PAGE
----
This paper discusses the significant inroads that polyurea elastomer coating / lining technology has shown since the introduction of the technology back in the late 1980’s.
The prospects of landing a major coating application loomed before the contractor who could meet the requirements of the job. But how could these areas be efficiently coated/repaired in a seven-day-a-week, 10 – 14 hour-a-day, setting without closing some portion of the area use or daily traffic?
In coating applications, blistering of the coating system can always present a difficult situation for the integrity of the installation. One can spray a coating system for an extended period of time and never experience a blister. Then, blisters may appear in the very next job or even the next spray period of an existing blister free application area.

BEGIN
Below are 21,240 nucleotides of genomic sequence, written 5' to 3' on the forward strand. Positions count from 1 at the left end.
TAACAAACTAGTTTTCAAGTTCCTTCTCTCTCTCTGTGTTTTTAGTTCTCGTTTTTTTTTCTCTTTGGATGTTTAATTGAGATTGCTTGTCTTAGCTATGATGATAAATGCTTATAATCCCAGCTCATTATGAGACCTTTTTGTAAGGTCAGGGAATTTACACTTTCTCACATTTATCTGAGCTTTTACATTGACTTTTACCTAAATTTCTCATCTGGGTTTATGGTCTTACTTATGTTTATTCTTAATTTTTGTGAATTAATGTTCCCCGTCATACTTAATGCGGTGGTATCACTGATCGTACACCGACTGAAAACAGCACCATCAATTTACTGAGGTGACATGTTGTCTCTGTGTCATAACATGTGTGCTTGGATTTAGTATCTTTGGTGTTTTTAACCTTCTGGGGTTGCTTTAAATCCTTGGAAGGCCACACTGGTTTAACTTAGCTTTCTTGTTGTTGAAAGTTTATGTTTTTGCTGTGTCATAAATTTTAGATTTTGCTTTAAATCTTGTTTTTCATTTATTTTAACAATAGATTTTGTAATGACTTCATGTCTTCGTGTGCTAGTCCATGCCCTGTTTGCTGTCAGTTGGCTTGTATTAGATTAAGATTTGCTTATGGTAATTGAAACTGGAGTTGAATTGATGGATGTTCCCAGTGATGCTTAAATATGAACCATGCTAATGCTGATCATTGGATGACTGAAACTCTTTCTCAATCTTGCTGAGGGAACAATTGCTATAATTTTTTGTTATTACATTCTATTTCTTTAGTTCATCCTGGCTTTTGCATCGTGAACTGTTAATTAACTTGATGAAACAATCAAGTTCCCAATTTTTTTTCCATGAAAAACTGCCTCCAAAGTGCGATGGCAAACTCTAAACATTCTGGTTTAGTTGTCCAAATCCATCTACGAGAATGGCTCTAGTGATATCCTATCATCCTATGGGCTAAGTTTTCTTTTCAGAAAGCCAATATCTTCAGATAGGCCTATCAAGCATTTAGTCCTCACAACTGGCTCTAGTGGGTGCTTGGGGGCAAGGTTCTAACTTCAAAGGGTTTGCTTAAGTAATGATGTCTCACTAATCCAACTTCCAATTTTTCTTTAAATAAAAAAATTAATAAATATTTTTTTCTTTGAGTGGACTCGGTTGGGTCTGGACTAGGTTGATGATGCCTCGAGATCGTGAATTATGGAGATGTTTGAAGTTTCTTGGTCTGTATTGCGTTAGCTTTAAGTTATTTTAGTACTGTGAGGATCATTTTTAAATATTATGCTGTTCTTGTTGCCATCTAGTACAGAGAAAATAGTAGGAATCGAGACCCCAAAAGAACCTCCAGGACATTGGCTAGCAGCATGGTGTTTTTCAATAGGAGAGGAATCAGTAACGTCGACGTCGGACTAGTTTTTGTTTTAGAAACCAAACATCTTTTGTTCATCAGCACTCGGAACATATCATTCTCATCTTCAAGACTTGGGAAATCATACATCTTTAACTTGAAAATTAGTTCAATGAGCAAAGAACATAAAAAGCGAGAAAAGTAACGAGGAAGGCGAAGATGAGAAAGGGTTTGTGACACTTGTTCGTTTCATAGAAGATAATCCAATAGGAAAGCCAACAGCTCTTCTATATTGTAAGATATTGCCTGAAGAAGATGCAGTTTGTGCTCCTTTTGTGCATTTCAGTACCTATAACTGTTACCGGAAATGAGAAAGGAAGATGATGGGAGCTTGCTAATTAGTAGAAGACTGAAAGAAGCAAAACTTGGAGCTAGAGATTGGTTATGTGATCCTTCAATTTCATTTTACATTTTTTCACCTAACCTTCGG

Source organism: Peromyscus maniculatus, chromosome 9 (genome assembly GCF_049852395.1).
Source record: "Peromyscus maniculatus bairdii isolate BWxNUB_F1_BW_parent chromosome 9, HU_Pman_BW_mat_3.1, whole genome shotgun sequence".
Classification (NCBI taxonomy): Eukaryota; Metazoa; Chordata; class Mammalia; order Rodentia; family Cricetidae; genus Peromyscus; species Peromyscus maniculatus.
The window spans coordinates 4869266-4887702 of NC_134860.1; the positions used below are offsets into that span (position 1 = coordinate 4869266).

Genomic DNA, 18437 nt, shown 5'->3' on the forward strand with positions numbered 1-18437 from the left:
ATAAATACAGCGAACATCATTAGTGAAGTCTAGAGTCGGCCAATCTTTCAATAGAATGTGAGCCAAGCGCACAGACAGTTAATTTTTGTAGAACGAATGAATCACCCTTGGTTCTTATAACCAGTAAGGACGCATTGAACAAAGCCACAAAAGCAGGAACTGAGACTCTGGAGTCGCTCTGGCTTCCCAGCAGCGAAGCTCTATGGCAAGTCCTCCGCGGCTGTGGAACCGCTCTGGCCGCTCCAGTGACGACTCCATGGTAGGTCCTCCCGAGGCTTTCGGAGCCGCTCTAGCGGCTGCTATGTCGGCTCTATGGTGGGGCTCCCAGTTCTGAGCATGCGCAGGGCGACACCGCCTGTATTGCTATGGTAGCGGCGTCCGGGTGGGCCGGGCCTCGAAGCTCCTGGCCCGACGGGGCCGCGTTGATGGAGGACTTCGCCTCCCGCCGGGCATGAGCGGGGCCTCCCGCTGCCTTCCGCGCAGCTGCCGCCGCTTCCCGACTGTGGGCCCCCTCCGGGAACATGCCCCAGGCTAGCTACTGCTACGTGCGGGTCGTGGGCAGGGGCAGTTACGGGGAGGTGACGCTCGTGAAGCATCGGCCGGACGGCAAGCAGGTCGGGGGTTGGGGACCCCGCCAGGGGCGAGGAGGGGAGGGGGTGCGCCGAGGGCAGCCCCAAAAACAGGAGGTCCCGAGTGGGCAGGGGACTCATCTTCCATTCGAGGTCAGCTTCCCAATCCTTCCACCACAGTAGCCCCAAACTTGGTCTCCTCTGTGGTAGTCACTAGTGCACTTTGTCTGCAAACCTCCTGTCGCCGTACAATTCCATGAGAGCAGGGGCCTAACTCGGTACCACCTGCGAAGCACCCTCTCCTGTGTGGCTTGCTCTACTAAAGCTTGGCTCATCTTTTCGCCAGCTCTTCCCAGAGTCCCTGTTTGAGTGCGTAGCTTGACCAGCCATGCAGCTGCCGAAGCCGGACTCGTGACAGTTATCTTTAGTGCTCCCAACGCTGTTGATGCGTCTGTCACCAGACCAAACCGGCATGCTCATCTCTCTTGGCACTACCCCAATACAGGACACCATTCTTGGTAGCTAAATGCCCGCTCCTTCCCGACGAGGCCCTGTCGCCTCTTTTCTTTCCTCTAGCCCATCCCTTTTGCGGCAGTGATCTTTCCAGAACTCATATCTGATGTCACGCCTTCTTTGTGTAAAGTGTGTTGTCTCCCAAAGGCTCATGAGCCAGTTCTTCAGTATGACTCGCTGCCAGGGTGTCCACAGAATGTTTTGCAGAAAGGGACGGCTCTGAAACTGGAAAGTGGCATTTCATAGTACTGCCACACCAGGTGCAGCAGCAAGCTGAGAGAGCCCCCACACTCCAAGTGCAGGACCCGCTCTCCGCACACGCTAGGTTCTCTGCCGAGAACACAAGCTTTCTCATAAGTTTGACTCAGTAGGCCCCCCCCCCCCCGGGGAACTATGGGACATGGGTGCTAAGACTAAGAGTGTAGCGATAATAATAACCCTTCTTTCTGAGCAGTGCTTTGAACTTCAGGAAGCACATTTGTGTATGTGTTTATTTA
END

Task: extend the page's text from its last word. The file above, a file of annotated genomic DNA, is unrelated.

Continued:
Cold Wall Effect is a condition that exists in structures such as tanks, vessels, buildings, and other structures that have coatings / linings applied on areas where their opposite sides have a temperature lower than the face of the side that is being coated / lined. In other words, when there is a thermal gradient between one side of a contained area and another. Blisters may occur between the liner and the surface. An example is a steel tank that holds a heated liquid inside, and outside the tank it is a lower or cold temperature. This is forced condensation of moisture on the back-side of the liner system.
When you receive a drum shipment of the polyurea spray elastomer systems, the resin component is packaged in a drum such that there is a center 2” bung in the lid. While many polyurea system suppliers strive to be the best in the business, this center bung is not just for looks or a second vent source. This bung serves a major importance as it is designed to accept a drum mixer for the material.
Quality Control Daily Report Log for Contractors in MS Word format